On Tuesday, fire gutted a Grade ‘C’ customary court building in Omoyeni Memorial Primary School, Ode-Aje, Ibadan, the state capital.
On Wednesday, the Executive Chairman of the Oyo State Universal Basic Education Board, Dr Nureni Aderemi Adeniran, was at the school premises for an assessment of the unfortunate incident.
While sympathizing with the headship of the Customary Court over the incident, Mr Adeniran commended the school community for their contributions in putting the fire under control.
He hinted that the board will partner with the Ibadan South-East Local Government, under which the customary court is, adding that the building ravaged in the inferno would be rehabilitated as soon as possible.
“We commend you for being proactive and your quick intervention, which prevented this fire outbreak from spreading to classes here.
“The board is so grateful there was no casualty and that this happened when pupils had left school,” the Oyo SUBEB chief said.
He tasked headteachers to ensure effective monitoring of classes and offices to guard against any illicit connection of electrical appliances and acts capable of causing the fire, charging them to be extra-vigilant in their environment and report any activity that may pose a threat to schools.
“I enjoin you to ensure you monitor whatever these children are doing, and make sure all appliances are put off after school hours,” he appealed to school authorities.
The Chairman also emphasised the commitment of Governor Seyi Makinde-led administration to improving security in all schools, maintaining that all citizens must contribute to the safety of schools in the state.
5 Ways Technology Can Ease the Stress of the ‘Back to School’ Rush
Detty December is over and students, teachers and parents alike are all trying to get through the mad rush of Back to School and get back into the swing of things.
Parents, who are just settling back to work after the restful holiday, face multiple tasks such as beating morning traffic to get their children to school on time, making sure that daily school supplies are lined up and ready to use, while also taking time out of their busy schedules to help their children with homework, among other things.
For parents trying to ease their Back to School stress, here are five ways that technology can help:
Set reminders with Assistant: Setting reminders is a smart way to remember all the things that are important for school- from lunches to school events. You can easily create reminders with the help of Google Assistant. Using your mobile device or phone, simply say, “Hey Google, set a reminder”, or “Hey Google, remind me to dry clean my children’s uniform at noon tomorrow.” Google Assistant will go on to set a reminder and send you a notification when it is close to the time.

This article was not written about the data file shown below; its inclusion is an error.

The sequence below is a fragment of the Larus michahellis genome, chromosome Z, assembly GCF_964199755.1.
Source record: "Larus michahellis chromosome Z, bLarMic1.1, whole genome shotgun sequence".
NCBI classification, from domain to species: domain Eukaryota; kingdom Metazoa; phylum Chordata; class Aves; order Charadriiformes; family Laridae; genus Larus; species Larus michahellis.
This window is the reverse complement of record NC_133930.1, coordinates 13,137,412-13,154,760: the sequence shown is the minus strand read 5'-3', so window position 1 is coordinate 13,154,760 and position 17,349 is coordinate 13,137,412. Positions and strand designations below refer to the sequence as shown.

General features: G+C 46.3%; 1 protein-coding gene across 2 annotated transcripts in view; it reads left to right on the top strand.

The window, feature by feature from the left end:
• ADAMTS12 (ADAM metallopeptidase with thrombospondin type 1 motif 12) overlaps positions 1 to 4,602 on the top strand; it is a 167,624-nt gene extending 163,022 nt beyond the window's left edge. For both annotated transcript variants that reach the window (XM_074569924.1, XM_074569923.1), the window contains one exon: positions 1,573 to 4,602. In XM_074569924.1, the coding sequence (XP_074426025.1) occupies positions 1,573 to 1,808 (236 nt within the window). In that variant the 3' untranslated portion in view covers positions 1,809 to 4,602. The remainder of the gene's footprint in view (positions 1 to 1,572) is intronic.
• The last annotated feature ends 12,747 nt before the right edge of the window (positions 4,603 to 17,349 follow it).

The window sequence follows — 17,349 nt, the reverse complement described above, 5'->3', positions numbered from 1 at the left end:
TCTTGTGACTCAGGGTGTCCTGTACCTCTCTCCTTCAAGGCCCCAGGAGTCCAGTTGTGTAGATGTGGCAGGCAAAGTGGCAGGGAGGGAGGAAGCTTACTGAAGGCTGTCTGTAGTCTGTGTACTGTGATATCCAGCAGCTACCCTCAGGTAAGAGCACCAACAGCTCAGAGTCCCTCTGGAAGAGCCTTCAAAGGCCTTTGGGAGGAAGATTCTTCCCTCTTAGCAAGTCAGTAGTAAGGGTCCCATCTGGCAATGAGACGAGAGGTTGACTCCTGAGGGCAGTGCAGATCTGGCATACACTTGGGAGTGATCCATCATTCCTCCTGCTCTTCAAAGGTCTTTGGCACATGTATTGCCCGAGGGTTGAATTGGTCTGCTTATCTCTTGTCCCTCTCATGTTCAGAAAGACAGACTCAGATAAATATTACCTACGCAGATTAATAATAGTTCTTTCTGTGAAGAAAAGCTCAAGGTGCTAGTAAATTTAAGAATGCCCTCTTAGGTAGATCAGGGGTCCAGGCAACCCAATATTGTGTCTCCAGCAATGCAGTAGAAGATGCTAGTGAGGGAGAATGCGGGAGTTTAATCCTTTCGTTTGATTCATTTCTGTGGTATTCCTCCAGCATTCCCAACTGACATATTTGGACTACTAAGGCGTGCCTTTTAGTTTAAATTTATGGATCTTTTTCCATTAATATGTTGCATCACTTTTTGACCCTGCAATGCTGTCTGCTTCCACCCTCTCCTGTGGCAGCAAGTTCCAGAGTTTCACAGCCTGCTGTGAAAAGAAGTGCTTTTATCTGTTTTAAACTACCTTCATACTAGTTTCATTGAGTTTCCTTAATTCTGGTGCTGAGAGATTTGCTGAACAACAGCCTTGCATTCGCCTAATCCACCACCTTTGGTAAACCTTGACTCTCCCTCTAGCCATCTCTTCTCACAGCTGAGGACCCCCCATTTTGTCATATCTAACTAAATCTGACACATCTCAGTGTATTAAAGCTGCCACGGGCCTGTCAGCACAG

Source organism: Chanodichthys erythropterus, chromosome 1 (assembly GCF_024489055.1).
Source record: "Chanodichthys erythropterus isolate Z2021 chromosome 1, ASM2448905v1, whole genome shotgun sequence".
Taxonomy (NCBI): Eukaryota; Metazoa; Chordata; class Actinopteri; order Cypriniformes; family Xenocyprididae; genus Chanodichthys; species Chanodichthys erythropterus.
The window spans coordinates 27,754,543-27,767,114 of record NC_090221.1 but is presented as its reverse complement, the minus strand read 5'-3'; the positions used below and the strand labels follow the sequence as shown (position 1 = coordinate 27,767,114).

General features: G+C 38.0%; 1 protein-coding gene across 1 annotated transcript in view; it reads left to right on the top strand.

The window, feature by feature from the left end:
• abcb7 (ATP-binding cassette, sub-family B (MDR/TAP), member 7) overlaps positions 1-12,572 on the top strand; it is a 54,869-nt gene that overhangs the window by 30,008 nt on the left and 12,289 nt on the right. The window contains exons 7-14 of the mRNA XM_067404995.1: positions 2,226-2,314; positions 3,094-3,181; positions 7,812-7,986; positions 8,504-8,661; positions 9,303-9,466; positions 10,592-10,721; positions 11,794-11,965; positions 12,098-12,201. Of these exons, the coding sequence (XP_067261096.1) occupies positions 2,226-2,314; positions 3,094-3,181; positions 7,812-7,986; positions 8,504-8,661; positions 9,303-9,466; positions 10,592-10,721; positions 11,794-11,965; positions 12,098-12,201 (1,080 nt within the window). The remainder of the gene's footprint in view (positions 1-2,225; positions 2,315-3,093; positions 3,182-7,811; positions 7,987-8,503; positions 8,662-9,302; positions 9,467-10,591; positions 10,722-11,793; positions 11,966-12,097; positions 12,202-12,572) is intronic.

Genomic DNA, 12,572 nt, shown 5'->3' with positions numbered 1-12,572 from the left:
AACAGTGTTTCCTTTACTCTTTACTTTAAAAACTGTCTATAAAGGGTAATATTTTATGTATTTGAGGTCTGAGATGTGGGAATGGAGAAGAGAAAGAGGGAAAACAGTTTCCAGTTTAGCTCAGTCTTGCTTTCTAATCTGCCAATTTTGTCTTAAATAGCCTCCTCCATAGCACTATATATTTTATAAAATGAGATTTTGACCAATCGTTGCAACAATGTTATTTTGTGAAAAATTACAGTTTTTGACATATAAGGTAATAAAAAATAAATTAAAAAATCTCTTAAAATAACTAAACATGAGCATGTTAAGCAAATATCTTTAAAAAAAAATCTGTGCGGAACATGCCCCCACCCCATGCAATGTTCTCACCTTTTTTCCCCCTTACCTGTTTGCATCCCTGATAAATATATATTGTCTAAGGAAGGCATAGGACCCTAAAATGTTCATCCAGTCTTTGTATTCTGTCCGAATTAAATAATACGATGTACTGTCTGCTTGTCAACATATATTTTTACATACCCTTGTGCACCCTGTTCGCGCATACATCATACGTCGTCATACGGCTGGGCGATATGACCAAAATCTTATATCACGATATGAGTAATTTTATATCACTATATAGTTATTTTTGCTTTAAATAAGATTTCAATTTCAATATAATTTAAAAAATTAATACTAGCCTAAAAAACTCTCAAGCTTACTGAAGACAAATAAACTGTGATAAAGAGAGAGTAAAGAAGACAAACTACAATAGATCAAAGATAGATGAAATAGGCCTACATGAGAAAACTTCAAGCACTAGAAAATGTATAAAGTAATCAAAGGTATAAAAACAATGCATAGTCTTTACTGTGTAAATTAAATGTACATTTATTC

Beat the traffic with Maps: You can get real-time information about traffic jams and delays using Google Maps, helping to plan better routes for school runs. Parents preparing to take their children to school every morning can make use of Google Maps to check for alternative routes and the Estimated Time of Arrival (ETA) to ensure they get to school before the bell rings.
Complete homework with Search: Not all parents are subject matter experts but they do often have to play the role of designated tutor, or help out with homework. In some cases, parents have forgotten how to solve simple math problems or they may not have the answers to some basic science questions. A quick search on Google can help find solutions to difficult questions. Parents should, however, allow their children to generate the answers to their homework questions before searching Google for the answer.
Watch video tutorials on YouTube: YouTube is great for watching explanatory videos that are fun, informative and educational. For example, parents can watch videos that reveal how to solve a quadratic equation and brush up their knowledge to help their children with their homework. There are also a variety of educational videos for children that can help parents tutor children who wish to learn more beyond their school work.